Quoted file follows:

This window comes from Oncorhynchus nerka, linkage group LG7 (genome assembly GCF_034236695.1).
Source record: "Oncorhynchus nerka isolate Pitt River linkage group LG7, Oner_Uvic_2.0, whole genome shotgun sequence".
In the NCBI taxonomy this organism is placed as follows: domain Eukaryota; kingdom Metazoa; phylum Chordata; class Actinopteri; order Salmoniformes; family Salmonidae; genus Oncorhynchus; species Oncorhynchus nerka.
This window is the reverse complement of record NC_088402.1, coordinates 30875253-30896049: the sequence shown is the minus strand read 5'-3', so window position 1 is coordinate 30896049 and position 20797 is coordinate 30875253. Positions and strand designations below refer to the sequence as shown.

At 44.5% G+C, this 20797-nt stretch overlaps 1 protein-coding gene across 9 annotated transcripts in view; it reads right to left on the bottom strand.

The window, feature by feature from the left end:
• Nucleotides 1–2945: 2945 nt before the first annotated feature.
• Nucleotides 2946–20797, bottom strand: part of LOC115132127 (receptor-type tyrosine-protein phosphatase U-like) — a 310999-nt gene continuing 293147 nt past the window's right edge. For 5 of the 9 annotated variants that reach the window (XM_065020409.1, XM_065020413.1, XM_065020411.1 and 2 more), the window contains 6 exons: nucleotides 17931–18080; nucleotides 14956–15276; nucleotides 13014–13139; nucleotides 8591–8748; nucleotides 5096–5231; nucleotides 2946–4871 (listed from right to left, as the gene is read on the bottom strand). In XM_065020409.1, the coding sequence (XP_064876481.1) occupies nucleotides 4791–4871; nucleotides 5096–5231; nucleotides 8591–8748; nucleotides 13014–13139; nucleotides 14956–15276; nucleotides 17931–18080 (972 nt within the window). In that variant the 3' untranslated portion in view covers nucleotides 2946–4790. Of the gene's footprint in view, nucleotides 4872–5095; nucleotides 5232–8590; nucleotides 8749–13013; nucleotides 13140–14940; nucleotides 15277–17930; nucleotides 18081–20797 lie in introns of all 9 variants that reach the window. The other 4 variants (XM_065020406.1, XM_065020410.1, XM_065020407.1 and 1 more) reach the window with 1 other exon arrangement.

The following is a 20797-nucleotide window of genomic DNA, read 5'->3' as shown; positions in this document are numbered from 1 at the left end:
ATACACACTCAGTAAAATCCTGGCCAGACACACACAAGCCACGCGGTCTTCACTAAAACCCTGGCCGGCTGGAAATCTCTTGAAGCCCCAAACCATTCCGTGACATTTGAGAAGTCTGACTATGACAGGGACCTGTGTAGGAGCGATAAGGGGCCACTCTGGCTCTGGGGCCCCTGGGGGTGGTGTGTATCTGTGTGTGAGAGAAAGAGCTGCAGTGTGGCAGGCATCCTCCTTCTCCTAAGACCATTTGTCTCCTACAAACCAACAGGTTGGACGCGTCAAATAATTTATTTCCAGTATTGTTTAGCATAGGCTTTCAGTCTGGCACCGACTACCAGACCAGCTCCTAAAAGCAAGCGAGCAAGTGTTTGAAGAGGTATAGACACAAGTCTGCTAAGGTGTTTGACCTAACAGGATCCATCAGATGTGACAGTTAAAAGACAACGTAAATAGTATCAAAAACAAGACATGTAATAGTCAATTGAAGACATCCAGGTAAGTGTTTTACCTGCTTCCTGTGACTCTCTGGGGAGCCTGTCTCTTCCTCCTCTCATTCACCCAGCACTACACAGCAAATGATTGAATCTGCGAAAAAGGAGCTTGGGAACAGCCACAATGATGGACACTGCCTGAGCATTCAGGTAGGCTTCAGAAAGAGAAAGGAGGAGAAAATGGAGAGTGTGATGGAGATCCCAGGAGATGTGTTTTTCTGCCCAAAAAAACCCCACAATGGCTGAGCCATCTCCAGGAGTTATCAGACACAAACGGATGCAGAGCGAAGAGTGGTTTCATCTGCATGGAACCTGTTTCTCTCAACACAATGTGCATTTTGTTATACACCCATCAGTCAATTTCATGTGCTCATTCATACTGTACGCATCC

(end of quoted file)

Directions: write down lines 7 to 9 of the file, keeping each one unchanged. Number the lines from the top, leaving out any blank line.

• Nucleotides 1–2945: 2945 nt before the first annotated feature.
• Nucleotides 2946–20797, bottom strand: part of LOC115132127 (receptor-type tyrosine-protein phosphatase U-like) — a 310999-nt gene continuing 293147 nt past the window's right edge. For 5 of the 9 annotated variants that reach the window (XM_065020409.1, XM_065020413.1, XM_065020411.1 and 2 more), the window contains 6 exons: nucleotides 17931–18080; nucleotides 14956–15276; nucleotides 13014–13139; nucleotides 8591–8748; nucleotides 5096–5231; nucleotides 2946–4871 (listed from right to left, as the gene is read on the bottom strand). In XM_065020409.1, the coding sequence (XP_064876481.1) occupies nucleotides 4791–4871; nucleotides 5096–5231; nucleotides 8591–8748; nucleotides 13014–13139; nucleotides 14956–15276; nucleotides 17931–18080 (972 nt within the window). In that variant the 3' untranslated portion in view covers nucleotides 2946–4790. Of the gene's footprint in view, nucleotides 4872–5095; nucleotides 5232–8590; nucleotides 8749–13013; nucleotides 13140–14940; nucleotides 15277–17930; nucleotides 18081–20797 lie in introns of all 9 variants that reach the window. The other 4 variants (XM_065020406.1, XM_065020410.1, XM_065020407.1 and 1 more) reach the window with 1 other exon arrangement.

The following is a 20797-nucleotide window of genomic DNA, read 5'->3' as shown; positions in this document are numbered from 1 at the left end: